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Book Giveaways

The Automatic Customer: Creating a Subscription Business in Any Industry

June 30, 2015

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John Warrillow's book will help you consider subscription models for your business and industry—whatever business or industry you're in.

Blyth reviewed John Warrillow's latest book, The Automatic Customer, so well back in May that I'm loathe to try to add anything to it. And so I won't. But before I turn you over to Blyth, I'm going to turn to John Warrillow himself for a second for a quick pitch from the book's introduction about creating a subscription business:

You may be thinking, ... it would never work in my industry or company. Maybe—especially if you cling to the standard industry practices of your category. But as you'll see, virtually every business—from a startup to a Fortune 500 company, from a home contractor to a manufacturer—can create at least some kind of recurring revenue if it is willing to jettison the old way of doing things to pioneer a new business model.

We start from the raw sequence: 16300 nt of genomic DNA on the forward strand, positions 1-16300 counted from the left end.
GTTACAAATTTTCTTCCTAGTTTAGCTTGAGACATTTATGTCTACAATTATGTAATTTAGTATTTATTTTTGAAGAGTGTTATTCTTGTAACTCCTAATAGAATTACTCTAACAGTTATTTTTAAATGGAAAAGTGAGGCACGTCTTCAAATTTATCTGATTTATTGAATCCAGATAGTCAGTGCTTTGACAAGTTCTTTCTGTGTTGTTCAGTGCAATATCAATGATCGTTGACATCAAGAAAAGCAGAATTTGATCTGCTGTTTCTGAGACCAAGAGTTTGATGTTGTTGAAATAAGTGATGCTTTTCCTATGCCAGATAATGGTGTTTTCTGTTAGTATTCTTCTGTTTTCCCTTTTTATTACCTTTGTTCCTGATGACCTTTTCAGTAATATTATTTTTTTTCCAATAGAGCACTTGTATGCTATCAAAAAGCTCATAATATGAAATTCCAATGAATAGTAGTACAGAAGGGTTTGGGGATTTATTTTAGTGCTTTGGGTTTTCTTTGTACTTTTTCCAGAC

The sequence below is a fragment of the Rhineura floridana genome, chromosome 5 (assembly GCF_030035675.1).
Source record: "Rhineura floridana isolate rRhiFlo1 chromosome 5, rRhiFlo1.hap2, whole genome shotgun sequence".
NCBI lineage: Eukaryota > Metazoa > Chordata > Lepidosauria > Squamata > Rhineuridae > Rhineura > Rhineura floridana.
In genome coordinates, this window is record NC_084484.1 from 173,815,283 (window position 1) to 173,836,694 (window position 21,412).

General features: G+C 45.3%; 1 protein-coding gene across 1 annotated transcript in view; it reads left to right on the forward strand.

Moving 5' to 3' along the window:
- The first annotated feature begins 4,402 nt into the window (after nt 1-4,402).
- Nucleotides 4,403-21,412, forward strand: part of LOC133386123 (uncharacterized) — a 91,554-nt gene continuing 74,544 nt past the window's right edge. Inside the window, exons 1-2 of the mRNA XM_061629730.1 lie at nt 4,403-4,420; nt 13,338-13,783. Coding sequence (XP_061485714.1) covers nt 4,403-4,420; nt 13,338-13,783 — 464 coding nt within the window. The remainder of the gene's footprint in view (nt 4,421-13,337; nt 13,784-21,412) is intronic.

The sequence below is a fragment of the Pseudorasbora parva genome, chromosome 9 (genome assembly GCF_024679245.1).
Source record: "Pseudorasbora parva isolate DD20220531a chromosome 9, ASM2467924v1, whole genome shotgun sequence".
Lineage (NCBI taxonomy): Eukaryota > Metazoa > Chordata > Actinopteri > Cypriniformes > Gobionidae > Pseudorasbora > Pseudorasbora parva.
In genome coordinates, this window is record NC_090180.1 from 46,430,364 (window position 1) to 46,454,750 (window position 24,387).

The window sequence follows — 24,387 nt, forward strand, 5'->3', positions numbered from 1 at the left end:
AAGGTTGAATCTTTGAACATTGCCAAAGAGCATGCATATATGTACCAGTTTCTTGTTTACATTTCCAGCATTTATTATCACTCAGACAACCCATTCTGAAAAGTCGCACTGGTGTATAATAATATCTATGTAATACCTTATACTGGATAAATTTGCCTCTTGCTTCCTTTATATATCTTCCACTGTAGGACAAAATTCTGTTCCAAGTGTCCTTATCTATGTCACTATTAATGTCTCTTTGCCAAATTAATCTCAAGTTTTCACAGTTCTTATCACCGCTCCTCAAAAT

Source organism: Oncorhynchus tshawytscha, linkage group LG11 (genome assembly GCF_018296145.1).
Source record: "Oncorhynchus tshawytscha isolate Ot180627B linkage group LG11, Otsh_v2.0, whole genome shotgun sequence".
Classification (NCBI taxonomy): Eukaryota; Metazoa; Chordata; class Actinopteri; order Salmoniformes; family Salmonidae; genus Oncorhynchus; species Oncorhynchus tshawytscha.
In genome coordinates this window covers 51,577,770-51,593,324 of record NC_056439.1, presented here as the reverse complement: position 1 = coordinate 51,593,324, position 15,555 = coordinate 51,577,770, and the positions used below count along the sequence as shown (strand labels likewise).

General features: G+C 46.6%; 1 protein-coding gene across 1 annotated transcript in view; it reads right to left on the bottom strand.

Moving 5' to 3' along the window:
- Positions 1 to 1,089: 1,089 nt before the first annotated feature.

And companies that don't just might face competition from those that do. Increasingly, some of the smallest businesses in the world are facing crippling competition from the largest. The subscription economy has pitted small companies against big ones and suppliers against resellers, and has even made partners into enemies. The battle lines are being drawn ...

The only thing I would take issue with in that statement is where he says "companies ... just might face competition" from companies that experiment with subscription models. Because I don't think it's a matter of "might" or "if," but when it strikes your industry. And even if you choose not to get involved, or as Warrillow suggests "Whether you want to transform your entire business model or just pick up an extra 5% of automatic revenue," it behooves us all to take a look at possibilities for ourselves and our industries and threats from others.

But, enough from me. Let's move onto Blyth's brilliant take on the book.